What inspired me the most during the research sprint was to get insights and first-hand experiences from all over the world not only from the diverse sparks but also from the cohort of students. We reflected on inequalities between the global south and the global north and discussed different levels of access barriers that ranged from infrastructure over devices to software licenses. This includes for example the reliability or in the first place availability of mobile data or internet. Following a lecture and submitting one’s homework on a smartphone is considerably harder than with a notebook, laptop, or desktop. If someone can afford licenses for office products or video editing software determines how various their learning processes can be. What can be considered the standard in some countries is not even imaginable in other countries. Different value sets have an impact not only on the technical environment but also on the cultures’ imaginations of education in the first place.

In this context, I really enjoyed the Anchor Session on inclusion with a specific focus on indigenous communities. To learn about the perspective of indigenous communities, their relations to western educational systems, their approaches to learning environments really extended my horizon and was an experience that I would not like to miss. I would like to explicitly thank the sparks that gave us very valuable input and with whom we had amazing discussions were from different organizations: Katelynne Herchak (Reconciliation Canada), Piers Kreps (Inuvialuit Regional Corporation), Danielle Lussier-Meek (University of Ottawa), Carolina Botero Cabrera & Julio Gaitan (Karisma Foundation).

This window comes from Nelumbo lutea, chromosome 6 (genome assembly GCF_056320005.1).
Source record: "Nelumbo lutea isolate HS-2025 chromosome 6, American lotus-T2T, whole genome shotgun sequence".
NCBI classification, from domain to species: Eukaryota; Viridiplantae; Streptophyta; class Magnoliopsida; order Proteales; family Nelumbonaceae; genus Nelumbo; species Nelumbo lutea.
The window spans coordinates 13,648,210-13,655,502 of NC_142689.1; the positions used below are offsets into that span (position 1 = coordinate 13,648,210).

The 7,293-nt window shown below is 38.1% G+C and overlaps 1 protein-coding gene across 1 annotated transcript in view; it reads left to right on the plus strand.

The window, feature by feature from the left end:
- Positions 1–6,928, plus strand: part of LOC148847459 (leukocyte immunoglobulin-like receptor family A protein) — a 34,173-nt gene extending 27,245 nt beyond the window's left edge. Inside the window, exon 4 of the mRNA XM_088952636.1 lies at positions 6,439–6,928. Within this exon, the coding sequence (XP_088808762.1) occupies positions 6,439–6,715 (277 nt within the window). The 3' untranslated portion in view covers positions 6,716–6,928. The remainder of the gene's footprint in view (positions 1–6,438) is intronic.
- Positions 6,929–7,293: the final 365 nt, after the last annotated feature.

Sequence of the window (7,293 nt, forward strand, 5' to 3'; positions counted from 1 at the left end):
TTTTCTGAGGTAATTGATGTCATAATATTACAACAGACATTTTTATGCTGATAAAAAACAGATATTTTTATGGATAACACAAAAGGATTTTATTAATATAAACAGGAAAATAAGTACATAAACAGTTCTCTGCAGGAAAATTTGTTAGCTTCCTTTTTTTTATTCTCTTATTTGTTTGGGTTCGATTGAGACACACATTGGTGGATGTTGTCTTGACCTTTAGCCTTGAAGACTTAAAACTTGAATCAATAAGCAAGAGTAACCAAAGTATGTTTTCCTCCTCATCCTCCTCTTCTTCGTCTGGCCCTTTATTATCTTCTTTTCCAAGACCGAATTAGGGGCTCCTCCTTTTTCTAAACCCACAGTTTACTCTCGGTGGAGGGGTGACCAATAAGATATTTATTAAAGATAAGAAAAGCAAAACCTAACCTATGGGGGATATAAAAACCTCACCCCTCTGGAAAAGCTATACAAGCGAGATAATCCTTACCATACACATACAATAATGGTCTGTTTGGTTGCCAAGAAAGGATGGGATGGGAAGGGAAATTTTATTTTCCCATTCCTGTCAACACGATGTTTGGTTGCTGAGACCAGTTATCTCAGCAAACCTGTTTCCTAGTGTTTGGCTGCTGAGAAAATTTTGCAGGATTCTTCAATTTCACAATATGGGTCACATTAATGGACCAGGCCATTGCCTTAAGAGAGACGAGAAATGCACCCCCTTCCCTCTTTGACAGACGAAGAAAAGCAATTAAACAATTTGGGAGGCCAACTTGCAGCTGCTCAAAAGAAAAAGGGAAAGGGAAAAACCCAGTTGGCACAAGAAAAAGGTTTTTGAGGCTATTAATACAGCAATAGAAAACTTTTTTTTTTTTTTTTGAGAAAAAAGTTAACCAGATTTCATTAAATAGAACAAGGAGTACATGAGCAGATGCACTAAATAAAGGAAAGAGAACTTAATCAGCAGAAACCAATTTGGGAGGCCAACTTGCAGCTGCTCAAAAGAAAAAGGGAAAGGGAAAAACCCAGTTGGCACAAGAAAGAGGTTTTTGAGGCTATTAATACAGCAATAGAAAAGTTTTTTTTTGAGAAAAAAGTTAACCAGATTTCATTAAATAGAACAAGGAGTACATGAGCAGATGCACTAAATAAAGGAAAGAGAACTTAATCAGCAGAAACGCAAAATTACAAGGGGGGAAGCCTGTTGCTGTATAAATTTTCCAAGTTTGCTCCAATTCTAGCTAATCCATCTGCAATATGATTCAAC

Being admitted to participating in a research sprint at Harvard, was a big thing for me. When I received the email, that my application to be part of this program had been successful, I was both proud and insecure. How would I as a young researcher, coming from a non-academic household, do in this considered elite environment? I experience the same reverence also among other participants. This blogpost, however, should encourage people of all backgrounds to send applications to projects like this one. While “Harvard” sounds big, the people there also only just people. Eager to support each other and interested in encouraging debates.

Participating in this project, I also experienced the difficulties of co-producing a distributed, fully virtual research experience. In only 12 weeks, there was so much feedback to incorporate and so much input that without the huge efforts of the BKC-staff, it would not have been possible to merge all the different inputs and products of the student working groups. The process of merging the collected assignments into one final sprint report document, however, raised questions about inclusion, about how to weigh the different positions, and about prioritization, as obviously not everything can go into an output. This process that was conducted by BKC-staff is something that might have happened more transparently, as some thoughts and ideas from the discussions I had in the different working groups I missed in the final document.

The 50-page output, which truly is a product of all the participants, can be found on the website of the sprint. Video reflections from some students, including myself, are also uploaded on the BKC website.